When I selected the challenge to make a main course from Mauritius, I did not expect that it would come with a lesson about food security.  However, I should have expected it.  Mauritius is a series of islands, which means that there is not a lot of land to grow crops or raise livestock.  The country imports about 75% of its food, while only producing 25% locally.  Food also accounts for approximately one-third of the expenses incurred by a Mauritian family.   Taken together, these facts reveal the basic problem in the context of food security: the vulnerability to increases in food prices.  For the people of Mauritius, they not only face higher increases in the cost of basic food, but also increased costs attendant to the importation of that food. These increases in food and transportation costs translate into an even larger portion of an average family's expenses being used to purchase the food they need to survive.

Given this real threat of food insecurity, the Mauritian government has undertaken various initiatives to obtain food "independence," which means self-sufficiency in the production of dairy, vegetables, and meat.  This provides a good transition to those duck breasts.  One of the government's initiatives is to increase the production and consumption of ducks.  Private companies brought stocks of Pekin and Muscovy ducks to Mauritius.  However, with some assistance, the Mauritian government established a "Duck Unit," which included the construction of a hatchery in Reduit and a farm in Albion.  The government's objectives include the development of high yielding meat strains through breeding, to increase the number of hatchlings and to further research duck nutrition.

As the Mauritian government promotes the production and consumption of ducks, chefs and cooks have risen to the challenge by using their creativity to develop dishes that feature Mauritian ducks.  One such chef is Jocelyn Riviere, who was born in Mauritius but who heads kitchens in Australian restaurants.  Chef Riviere created a recipe for Mauritian Duck Curry, which serves as the main dish for my challenge.

This is a very interesting recipe and I wished I could have followed it to the letter. Unfortunately, I had to make a couple of changes due to the availability of ingredients.  First, the original recipe calls for the use of a whole duck, but I wanted to cook with duck breasts and, in any event, the store where I bought the duck did not have whole ducks available.  So, I used duck breasts.  Second, the recipe calls for the use of stalks of young curry leaves.  Once again, the store did not have any curry leaves and I did not have the time to stop at the stores where I knew that ingredient would be available.  So, I made the dish without the curry leaves, but I left them in the recipe.  Finally, the recipe calls for the use of bird eye chilies.  These chiles are also known as "piri-piri."  I did not have any whole bird eye chiles, but I did have ground piri-piri.  So, I substituted ground chiles for whole ones.  This substitution greatly increased the heat of the dish, but, it is consistent with the fact that Mauritians love spicy foods.  (After all, the influences of African, Indian and Chinese cuisines provides the perfect conditions for spicy dishes.)  With all of those changes, I proceeded to the challenge:


MAURITIAN DUCK CURRY
Recipe adapted from SBS Food
Serves 2-4

Ingredients:
1 whole duck cut into sauté pieces or four duck breasts
Vegetable oil
3 inch piece of fresh ginger, peeled
6-8 large cloves garlic, peeled and chopped
1-2 birds eye chilies (or 1/4 teaspoon of ground piri-piri pepper)
4 tablespoons of curry powder, mixed with water to make a wet paste
2 medium onions, finely chopped
10 stalks of fresh young curry leaves
Half a bunch of washed coriander, coarsely chopped
4 medium sized ripe tomatoes, pulp removed and diced coarsely

Directions:
1.  Make the garlic/ginger/chile paste.  In a mortar and pestle crush ginger, garlic and chilli with a pinch of salt to form a paste.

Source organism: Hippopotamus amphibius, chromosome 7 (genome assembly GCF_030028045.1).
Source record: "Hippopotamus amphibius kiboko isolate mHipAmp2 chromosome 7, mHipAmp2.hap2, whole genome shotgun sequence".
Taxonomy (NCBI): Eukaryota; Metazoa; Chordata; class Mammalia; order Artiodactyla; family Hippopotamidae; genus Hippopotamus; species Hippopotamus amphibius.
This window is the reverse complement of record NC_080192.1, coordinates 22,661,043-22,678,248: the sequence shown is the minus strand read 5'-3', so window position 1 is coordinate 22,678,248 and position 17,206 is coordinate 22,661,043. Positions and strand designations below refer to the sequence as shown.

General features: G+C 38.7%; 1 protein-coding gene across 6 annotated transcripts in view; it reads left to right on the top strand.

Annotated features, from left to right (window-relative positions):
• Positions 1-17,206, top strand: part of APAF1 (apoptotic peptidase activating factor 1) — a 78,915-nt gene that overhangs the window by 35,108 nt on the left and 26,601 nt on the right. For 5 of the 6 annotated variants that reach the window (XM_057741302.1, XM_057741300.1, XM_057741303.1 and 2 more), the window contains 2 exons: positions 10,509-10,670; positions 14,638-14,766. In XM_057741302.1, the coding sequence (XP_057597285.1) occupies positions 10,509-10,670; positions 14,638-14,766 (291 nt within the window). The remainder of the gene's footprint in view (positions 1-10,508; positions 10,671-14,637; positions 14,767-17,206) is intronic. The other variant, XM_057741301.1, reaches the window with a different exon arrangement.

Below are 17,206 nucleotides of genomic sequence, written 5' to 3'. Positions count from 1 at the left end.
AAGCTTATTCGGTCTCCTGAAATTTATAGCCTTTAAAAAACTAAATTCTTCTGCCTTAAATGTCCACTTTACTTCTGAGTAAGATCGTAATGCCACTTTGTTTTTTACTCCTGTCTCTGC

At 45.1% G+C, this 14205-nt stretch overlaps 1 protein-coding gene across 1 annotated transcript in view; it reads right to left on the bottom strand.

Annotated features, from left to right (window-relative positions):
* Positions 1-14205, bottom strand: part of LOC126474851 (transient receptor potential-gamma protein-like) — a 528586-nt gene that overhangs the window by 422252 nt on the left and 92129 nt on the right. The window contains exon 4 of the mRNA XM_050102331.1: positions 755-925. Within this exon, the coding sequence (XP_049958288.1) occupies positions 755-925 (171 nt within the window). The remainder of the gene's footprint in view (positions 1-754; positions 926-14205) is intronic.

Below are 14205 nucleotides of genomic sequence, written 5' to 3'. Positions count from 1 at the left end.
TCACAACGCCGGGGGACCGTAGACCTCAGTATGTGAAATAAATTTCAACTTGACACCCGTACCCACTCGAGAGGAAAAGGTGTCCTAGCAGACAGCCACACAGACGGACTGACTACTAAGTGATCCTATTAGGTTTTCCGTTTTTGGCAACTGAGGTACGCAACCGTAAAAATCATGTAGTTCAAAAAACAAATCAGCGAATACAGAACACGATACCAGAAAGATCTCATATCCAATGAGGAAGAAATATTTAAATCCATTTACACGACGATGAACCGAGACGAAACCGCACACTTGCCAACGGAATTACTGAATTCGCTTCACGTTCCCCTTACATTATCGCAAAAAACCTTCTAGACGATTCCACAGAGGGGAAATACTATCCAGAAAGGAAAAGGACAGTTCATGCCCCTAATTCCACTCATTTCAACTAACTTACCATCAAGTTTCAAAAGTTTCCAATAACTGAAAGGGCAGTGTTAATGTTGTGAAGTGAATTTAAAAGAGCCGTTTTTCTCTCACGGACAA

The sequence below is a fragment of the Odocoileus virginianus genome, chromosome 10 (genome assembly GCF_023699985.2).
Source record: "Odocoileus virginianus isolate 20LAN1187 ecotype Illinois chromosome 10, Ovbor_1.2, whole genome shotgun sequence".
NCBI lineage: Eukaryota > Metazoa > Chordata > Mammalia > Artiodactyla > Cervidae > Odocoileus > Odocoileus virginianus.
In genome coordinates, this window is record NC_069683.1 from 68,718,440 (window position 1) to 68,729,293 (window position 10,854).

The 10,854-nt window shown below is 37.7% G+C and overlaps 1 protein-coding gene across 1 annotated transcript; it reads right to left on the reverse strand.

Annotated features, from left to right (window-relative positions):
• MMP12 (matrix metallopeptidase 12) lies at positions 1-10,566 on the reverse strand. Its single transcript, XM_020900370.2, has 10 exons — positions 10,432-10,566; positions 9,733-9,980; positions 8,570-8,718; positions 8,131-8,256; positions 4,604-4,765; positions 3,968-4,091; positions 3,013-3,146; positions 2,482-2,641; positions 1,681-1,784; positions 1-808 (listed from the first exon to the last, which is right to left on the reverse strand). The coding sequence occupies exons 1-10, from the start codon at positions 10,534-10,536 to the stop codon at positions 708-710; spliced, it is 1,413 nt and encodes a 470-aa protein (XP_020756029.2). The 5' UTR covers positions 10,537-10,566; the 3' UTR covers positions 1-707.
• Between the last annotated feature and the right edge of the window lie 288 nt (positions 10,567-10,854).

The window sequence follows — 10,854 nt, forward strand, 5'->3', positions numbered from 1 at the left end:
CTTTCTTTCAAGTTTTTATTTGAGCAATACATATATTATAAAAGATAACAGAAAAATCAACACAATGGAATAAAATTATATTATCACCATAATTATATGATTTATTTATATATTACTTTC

2.  Prepare the duck.  Remove all the excess fat and skin that hangs from the sides or ends of the duck, leaving only the skin that sits on top of the meat. Cut the duck into 2 drumsticks, 2 thighs, and 4-breast quarter and the rest into same size pieces. Place in a bowl, season well with salt and fresh ground white pepper and toss. If you are using duck breasts, just season them liberally with salt and ground pepper.  

3.  Brown the duck.  Heat a large heavy sauté pan on medium to high heat. When it is hot, put in as many duck pieces as will fit easily, skin side down. Quickly brown the duck on both sides. Set the browned pieces aside. Continue to brown all the duck pieces in the same way. (Do not burn the bottom of the pan) Reduce to medium heat. 

4.  Saute the onions.  To the same hot pan, which should have enough duck fat for frying, add the onion and sauté until light brown. Add the garlic, chile and ginger paste. Sauté and cook for about 2 minutes, then add the curry leaves and curry powder mix, stirring and cooking over medium-low heat for another 2 minutes until the paste bubbles and cooks out. 

5.  Make the curry.  Add one-half cup of water, the cooked duck pieces and any juices from the bowl.  Mix well and add another cup of water to bring the liquid level to half way up the ingredients. Check seasoning.   Bring to the boil then cover and simmer on a low heat for 45 minutes to 1 hour until meat is tender (almost falling of the bone). Stir gently every 20 minutes or so during the cooking period, turning the duck pieces over now and then. 

6.  Finish the curry.  Remove lid and add chopped tomato. Allow the tomato to break down into the sauce, gently turning up the heat to reduce. Check the seasoning and, just before serving, add the chopped cilantro. 

*          *          *

When asked to give advice to home cooks, Chef Riviere recommended that they be "well organized and season everything before cooking (especially with freshly ground pepper)."  "More importantly," he added, "remember that it takes a few tries to get it perfect."  Those words are sage advice.  I have to say that my first attempt at Chana Masala and Mauritian Duck Curry was a good start.  The masala was very good and I was able to taste the various spices in the dish.  The duck curry was a little reminiscent of the Kerala Duck Curry that I made a few weeks ago.  If I had to chose between the two types of curry -- Mauritian or Keralan, I think I would choose the Mauritian Duck Curry.  I also plan on following Chef Riviere's advice by making the duck curry again.  I will update this post with any changes based upon my future efforts.  

Now, it is time to return to my previously scheduled challenges, and, until that time ...


ENJOY!


For more about Mauritius, check out Wikipedia